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I am coding to interface.

I have an interface A and a class B that implements it.

I am told that I could override B's functionalities by extending it by C but I am asked to touch neither B nor C, and then later replace B with C as the implementation class of A in the configuration files.

I figure that I need a method that is not available in A, so I need to add a method to A that I could implement in C. But I am not allowed to touch A.

Could someone help me with how-could-it-be done?

Thanks.

EDIT: Example code:

A.java

public interface A {
    void X();
    void Y();
}

B.java

public class B implements A {
    public void X() {//something interesting}
    public void Y() {//something not very interesting}
}

Now because I was not allowed to touch either A or B I had to write another class C and extend it from B to do my things.

C.java

public class C extends B {
    public void Y() {//overriding B's not very interesting Y and making it interesting}
}

Now I need another method void Z() in C.java to do my thing but because I am coding to interface A if I add a method just on C.java while using A's reference variable I will not be able to call Z() so I will have to declare void Z() in A interface as well to use it like that but if I do that I will have to touch A which I am not allowed to. So how to get this issue resolved is what I've been trying to ask.

So essentially, I wont be able to do something like following:

A a = new C();
a.Z(); //can't do this

So is there any way for me to achieve something like that without touching A or B?

share|improve this question
1  
do you perhaps mean: touch neither A nor B –  11684 Sep 8 '12 at 6:08
    
plus: why can't you have a method that isn't in the interface? This isn't Objective-C! –  11684 Sep 8 '12 at 6:09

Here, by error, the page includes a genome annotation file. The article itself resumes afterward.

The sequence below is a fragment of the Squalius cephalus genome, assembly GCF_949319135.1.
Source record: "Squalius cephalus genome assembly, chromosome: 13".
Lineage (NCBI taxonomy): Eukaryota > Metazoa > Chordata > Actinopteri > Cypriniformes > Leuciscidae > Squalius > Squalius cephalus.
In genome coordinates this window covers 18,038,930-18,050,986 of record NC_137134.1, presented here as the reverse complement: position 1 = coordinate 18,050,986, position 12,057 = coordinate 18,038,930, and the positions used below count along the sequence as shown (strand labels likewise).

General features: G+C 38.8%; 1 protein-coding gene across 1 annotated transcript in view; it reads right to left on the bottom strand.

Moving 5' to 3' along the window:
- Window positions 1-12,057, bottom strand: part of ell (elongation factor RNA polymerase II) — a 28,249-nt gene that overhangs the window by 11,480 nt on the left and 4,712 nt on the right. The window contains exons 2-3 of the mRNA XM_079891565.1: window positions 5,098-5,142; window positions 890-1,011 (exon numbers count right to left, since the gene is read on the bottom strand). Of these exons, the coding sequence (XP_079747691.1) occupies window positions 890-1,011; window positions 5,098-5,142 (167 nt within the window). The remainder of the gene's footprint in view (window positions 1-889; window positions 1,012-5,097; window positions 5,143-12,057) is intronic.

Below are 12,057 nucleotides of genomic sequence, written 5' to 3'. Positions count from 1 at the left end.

yes, I know that is possible in ObjC too, but it's more common there. –  11684 Sep 8 '12 at 6:10
    
You can't touch A, B, or C and must replace B with C's implementation of A? This is impossible unless you can either alter C or extend C to D and replace B with your new implementation of D. You cannot add a new method outside of the interface A and expect it to be used by the default consumers of A's interface. –  Jordan White Sep 8 '12 at 6:16
1  
OK, but what did you mean actually? –  Hope Sep 8 '12 at 6:20
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5 Answers

up vote 2 down vote accepted

I think I understand what you want. You have the following:

public interface A {
  // can't touch this
}

public class B implements A {
  // can't touch this
}

public class C extends B {
  // you want to add your own method
  void someNewMethod();
}

// And you wish to do this:
A foo = new C();
foo.someNewMethod();

If this is what you want, then I'm afraid it cannot be done. Anyone working with A only knows about the methods defined in A; they won't know you've defined someNewMethod() in your class C. You need to be allowed to change A.

Note that in extremis, you could check the class type of instances of A: